exports.secrets = secrets;
exports.load = load;
// some_test.js
const {secrets, load} = require('./helper');

secrets.mockSuite('pingdom updates', ['pingdom'], function(mock) {
  const pingdomUpdater = new PingdomUpdater({apiKey: mock ? 'pretendKey' : secrets.get('pingdom').apiKey});
  if (mock) {
    suiteSetup(function() {
      nock('https://pingdom.com:443', ..); // mock out Pingdom API
    suiteTeardown(function() {

  test('updates once', function() { .. });

The test output will contain something like

  pingdom updates (mock)
    ✓ updates once
  pingdom updates (real)
    - updates once


A utility for tests written in mocha, that makes it very easy to wait for a specific pulse message. This uses real pulse messages, so pulse credentials will be required.


suite("MyTests", function() {
  let credentials = {
    username:     '...',  // Pulse username
    password:     '...'   // Pulse password
  let receiver = new testing.PulseTestReceiver(credentials, mocha)

  test("create task message arrives", async function() {
    var taskId = slugid.v4();

    // Start listening for a message with the above taskId, giving
    // it a local name (here, `my-create-task-message`)
    await receiver.listenFor(
      queueEvents.taskCreated({taskId: taskId})

    // We are now listen for a message with the taskId
    // So let's create a task with it
    await queue.createTask(taskId, {...});

    // Now we wait for the message to arrive
    let message = await receiver.waitFor('my-create-task-message');

The receiver object will setup an PulseConnection before all tests and close the PulseConnection after all tests. This should make tests run faster. All internal state, ie. the names given to listenFor and waitFor will be reset between all tests.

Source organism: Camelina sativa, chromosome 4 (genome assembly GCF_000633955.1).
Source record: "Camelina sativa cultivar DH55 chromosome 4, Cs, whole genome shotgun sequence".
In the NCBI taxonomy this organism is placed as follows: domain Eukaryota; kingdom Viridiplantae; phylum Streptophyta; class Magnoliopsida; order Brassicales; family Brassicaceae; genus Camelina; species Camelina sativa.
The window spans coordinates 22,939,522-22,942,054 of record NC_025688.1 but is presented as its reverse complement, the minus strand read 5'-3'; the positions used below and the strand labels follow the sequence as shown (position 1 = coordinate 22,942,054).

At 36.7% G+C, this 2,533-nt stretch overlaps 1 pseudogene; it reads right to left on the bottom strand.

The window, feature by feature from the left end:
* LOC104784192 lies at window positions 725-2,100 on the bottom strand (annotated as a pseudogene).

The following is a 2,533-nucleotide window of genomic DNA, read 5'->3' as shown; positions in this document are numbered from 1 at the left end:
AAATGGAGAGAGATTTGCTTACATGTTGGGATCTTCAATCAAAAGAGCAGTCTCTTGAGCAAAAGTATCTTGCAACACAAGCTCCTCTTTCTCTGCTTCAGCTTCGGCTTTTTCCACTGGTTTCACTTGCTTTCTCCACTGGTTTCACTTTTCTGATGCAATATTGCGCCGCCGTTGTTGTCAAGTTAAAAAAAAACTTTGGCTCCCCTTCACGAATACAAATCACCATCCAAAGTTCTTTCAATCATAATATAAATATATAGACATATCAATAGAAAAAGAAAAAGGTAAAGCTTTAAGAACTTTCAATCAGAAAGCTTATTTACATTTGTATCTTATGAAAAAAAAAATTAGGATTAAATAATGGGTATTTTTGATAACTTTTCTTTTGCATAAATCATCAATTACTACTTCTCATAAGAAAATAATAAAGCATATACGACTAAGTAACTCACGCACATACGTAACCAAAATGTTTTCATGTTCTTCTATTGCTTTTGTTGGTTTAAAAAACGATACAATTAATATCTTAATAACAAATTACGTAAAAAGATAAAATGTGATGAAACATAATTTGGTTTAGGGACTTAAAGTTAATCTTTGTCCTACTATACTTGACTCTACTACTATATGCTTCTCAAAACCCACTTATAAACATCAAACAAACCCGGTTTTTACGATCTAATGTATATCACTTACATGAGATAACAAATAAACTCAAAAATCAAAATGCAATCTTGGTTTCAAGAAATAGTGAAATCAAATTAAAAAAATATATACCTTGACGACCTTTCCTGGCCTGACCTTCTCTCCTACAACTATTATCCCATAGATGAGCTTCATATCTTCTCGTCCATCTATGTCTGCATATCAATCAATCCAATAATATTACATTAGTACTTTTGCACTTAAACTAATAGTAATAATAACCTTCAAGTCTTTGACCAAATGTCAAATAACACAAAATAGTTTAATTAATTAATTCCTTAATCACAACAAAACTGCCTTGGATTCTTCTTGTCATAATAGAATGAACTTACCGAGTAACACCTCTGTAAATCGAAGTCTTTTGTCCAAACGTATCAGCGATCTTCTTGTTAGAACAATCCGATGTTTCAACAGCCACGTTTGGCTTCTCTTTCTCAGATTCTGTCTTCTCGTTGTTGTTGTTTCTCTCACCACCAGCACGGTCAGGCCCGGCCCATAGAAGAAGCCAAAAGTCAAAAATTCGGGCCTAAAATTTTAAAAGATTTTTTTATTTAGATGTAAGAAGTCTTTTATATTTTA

Test schemas with a positive and negative test cases.

The method should be called within a suite, as it will call the mocha test function to define a test for each schema case.

  • validator - {} // options to pass to the taskcluster-lib-validate constructor
  • cases - array of test cases
  • basePath - base path for relative pathnames in test cases (default path.join(__dirname, 'validate'))
  • schemaPrefix - prefix used to resolve schema references; usually http://schemas.taskcluster.net

Each test case looks like this:

  schema:   'svc/v7/frobnicate-foo.json', // JSON schema identifier to test against (appended to schemaPrefix)
  path:     'test-file.json',             // Path to test file (relative to basePath)
  success:  true || false                 // true if validation should succeed; false if it should fail


A fake for the auth service to support testing APIs without requiring production credentials, using Nock.

This object intercepts requests to the auth service's authenticateHawk method and return a response based on the given clients, instead. Note that accessTokens are not checked -- the fake simply controls access based on clientId or the scopes in a temporary credential or supplied with authorizedScopes.

To start the mock, call testing.fakeauth.start(clients) in your suite's setup method. Clients has the form

 "clientId1": ["scope1", "scope2"],
 "clientId2": ["scope1", "scope3"],

Call testing.fakeauth.stop() in your test suite's teardown method to stop the HTTP interceptor.



The sleep function returns a promise that resolves after a delay.

NOTE tests that depend on timing are notoriously unreliable, and suggest poorly-isolated tests. Consider writing the tests to use a "fake" clock or to poll for the expected state.


The poll function will repeatedly call a function that returns a promise until the promise is resolved without errors.